From Parameters, Summer 2001, pp. 127-36.
R. Craig Nation, "Kosovo So Far," pp. 127-28.
Andrew Scobell, "Flashpoint Asia: The Most Dangerous Place?" pp. 129-33.
Samuel J. Newland, "The German Army at War, 1939-1945," pp. 133-36.
Ivo Daalder and Michael O'Hanlon view events through a narrow, inside-the-beltway focus in Winning Ugly: NATO's War to Save Kosovo. Their work is what it aspires to be--the policy wonk's guide to Kosovo. It will be difficult to produce a better book devoted to the anatomy of Western decisionmaking--the authors have interviewed an impressively wide range of US and NATO officials, and their analysis succeeds in bringing the reader inside the confusing and approximate world of strategic choice. Unfortunately, conclusions concerning the conflict itself are equally confusing and approximate. The book is structured around three core questions--Could war have been avoided? Did we win? and Why did Milosevic ultimately capitulate?--for which the only fair answers at present are maybe, it depends, and who knows. This does not make the attempt to address the questions irrelevant, but it should impose a kind of caution. Although critical of the way in which the war was waged, Daalder and O'Hanlon argue forcefully that it could not have been avoided in view of the aggressive intent of Belgrade, and they go to considerable length to assert that in the end "we won." This is a self-evident conclusion in one sense, and an unnecessary one in another. Judging the long-term consequences of any military engagement requires at least some time to see how events play out. The subsequent fall of the Milosevic regime, under popular pressure conjured by disillusionment with Serbia's defeat, is an important part of the story. Unfortunately, it came to pass after the publishing deadline.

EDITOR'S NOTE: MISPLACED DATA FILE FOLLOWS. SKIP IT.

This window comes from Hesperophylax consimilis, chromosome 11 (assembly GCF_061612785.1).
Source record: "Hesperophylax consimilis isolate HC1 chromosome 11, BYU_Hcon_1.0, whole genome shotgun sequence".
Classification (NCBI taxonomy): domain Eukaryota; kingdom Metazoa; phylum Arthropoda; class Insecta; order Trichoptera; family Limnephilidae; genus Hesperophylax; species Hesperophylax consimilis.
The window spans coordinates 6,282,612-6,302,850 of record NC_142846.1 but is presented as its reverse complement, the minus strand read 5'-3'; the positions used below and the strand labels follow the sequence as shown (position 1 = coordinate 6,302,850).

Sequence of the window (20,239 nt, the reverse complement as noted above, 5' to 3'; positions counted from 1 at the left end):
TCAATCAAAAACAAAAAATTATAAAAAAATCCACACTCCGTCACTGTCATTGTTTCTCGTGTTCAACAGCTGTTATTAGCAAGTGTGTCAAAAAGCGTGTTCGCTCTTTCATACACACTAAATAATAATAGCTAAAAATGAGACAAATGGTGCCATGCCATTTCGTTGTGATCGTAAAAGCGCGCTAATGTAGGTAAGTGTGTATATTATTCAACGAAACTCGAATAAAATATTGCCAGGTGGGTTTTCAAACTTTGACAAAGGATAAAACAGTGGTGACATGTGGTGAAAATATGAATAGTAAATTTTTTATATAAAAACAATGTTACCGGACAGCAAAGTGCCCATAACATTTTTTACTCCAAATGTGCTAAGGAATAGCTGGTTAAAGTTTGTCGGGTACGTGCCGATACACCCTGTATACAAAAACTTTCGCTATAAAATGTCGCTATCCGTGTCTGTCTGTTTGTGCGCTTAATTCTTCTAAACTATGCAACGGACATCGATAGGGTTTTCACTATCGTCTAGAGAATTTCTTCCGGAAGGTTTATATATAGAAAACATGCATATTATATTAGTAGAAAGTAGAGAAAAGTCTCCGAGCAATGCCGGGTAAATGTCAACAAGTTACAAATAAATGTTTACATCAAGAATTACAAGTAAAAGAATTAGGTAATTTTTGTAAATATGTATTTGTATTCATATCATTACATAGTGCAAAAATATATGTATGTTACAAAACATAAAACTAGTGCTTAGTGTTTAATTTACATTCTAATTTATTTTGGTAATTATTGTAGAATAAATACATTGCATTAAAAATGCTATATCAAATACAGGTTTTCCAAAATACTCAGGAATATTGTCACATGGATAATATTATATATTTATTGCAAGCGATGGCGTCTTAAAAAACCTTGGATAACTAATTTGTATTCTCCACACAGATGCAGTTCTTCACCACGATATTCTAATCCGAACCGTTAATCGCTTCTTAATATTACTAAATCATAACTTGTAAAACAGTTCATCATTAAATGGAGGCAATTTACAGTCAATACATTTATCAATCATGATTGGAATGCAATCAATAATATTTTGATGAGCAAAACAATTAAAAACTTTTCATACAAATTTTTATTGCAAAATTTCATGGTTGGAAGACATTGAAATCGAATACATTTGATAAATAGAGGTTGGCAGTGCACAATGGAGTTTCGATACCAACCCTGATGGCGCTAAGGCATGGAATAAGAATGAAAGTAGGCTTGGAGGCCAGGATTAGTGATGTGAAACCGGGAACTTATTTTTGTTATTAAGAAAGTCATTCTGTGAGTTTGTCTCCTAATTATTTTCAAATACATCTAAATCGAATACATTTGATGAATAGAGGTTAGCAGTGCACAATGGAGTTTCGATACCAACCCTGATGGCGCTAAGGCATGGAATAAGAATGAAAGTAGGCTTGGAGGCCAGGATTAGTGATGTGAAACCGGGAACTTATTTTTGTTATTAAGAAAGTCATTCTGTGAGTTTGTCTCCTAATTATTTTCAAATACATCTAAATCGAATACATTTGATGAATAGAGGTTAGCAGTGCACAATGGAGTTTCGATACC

In Kosovo: War and Revenge, Tim Judah casts his net wider in an attempt to examine the historical genesis of the conflict and its larger meaning for Serbs and Albanians as well as for the West. His analysis is sophisticated and his book is extremely well-written, making it relevant to a wider interested readership. Of the several general studies of the Kosovo conflict that have already appeared in Western languages, this is probably the best. Judah stays distanced from all parties to the conflict, including the Western Alliance. He provides a useful sketch of the evolution of the Kosovo Liberation Army (KLA) from its "Enverist" roots in the early 1980s to today's Kosovo Defense Force, described by the author as "the KLA in mothballs." Most important, he is open to alternative explanations in cases where we must await the opening of archives or more extensive public testimony by responsible figures to draw definitive conclusions.
Judah takes a sharply different approach from Daalder and O'Hanlon to the key issue of the extent to which NATO bombing may actually have provoked a Serbian decision to initiate the mass expulsion of Kosovar Albanians (thereby worsening the humanitarian crisis that air strikes were designed to prevent). Winning Ugly, citing anonymous sources, represents the exodus as the consequence of a premeditated, systematically prepared, and ruthlessly executed Serbian strategic plan. Judah's conclusion is more nuanced: "Haphazard expulsion plans . . . coupled with . . . the `we'll f---- them' attitude, plus fighting, terror, a lack of food and all the other circumstances of the war led to the exodus." The former explanation is more flattering to NATO, but the latter is more appropriate given our present level of knowledge. The strategic consequences of Serbian actions are less controversial. Judah, Daalder, and O'Hanlon all agree that by provoking the exodus, whether purposefully or haphazardly, Milosevic cast down a gauntlet that the Western Alliance could not fail to pick up, solidifying public opinion in support of the war effort and virtually ensuring his own eventual defeat.